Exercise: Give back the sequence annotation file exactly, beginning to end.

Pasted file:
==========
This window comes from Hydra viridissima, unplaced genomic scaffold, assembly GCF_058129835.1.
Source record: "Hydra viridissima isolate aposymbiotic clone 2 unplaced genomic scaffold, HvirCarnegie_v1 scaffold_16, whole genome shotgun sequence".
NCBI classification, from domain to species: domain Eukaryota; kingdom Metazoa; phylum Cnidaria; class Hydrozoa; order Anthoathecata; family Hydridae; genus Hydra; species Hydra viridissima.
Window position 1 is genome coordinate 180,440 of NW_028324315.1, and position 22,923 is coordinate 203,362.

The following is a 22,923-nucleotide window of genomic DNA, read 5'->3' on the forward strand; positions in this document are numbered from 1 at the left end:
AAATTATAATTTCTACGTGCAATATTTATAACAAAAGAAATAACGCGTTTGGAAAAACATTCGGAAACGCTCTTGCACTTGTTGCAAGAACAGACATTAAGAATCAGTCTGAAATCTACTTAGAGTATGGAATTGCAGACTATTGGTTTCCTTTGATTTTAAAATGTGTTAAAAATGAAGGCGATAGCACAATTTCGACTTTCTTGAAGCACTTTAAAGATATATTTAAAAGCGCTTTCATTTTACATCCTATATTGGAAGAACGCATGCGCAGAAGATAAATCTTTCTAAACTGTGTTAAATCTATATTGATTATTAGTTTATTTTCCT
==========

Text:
This window comes from Hydra viridissima, unplaced genomic scaffold, assembly GCF_058129835.1.
Source record: "Hydra viridissima isolate aposymbiotic clone 2 unplaced genomic scaffold, HvirCarnegie_v1 scaffold_16, whole genome shotgun sequence".
NCBI classification, from domain to species: domain Eukaryota; kingdom Metazoa; phylum Cnidaria; class Hydrozoa; order Anthoathecata; family Hydridae; genus Hydra; species Hydra viridissima.
Window position 1 is genome coordinate 180,440 of NW_028324315.1, and position 22,923 is coordinate 203,362.

The following is a 22,923-nucleotide window of genomic DNA, read 5'->3' on the forward strand; positions in this document are numbered from 1 at the left end:
AAATTATAATTTCTACGTGCAATATTTATAACAAAAGAAATAACGCGTTTGGAAAAACATTCGGAAACGCTCTTGCACTTGTTGCAAGAACAGACATTAAGAATCAGTCTGAAATCTACTTAGAGTATGGAATTGCAGACTATTGGTTTCCTTTGATTTTAAAATGTGTTAAAAATGAAGGCGATAGCACAATTTCGACTTTCTTGAAGCACTTTAAAGATATATTTAAAAGCGCTTTCATTTTACATCCTATATTGGAAGAACGCATGCGCAGAAGATAAATCTTTCTAAACTGTGTTAAATCTATATTGATTATTAGTTTATTTTCCT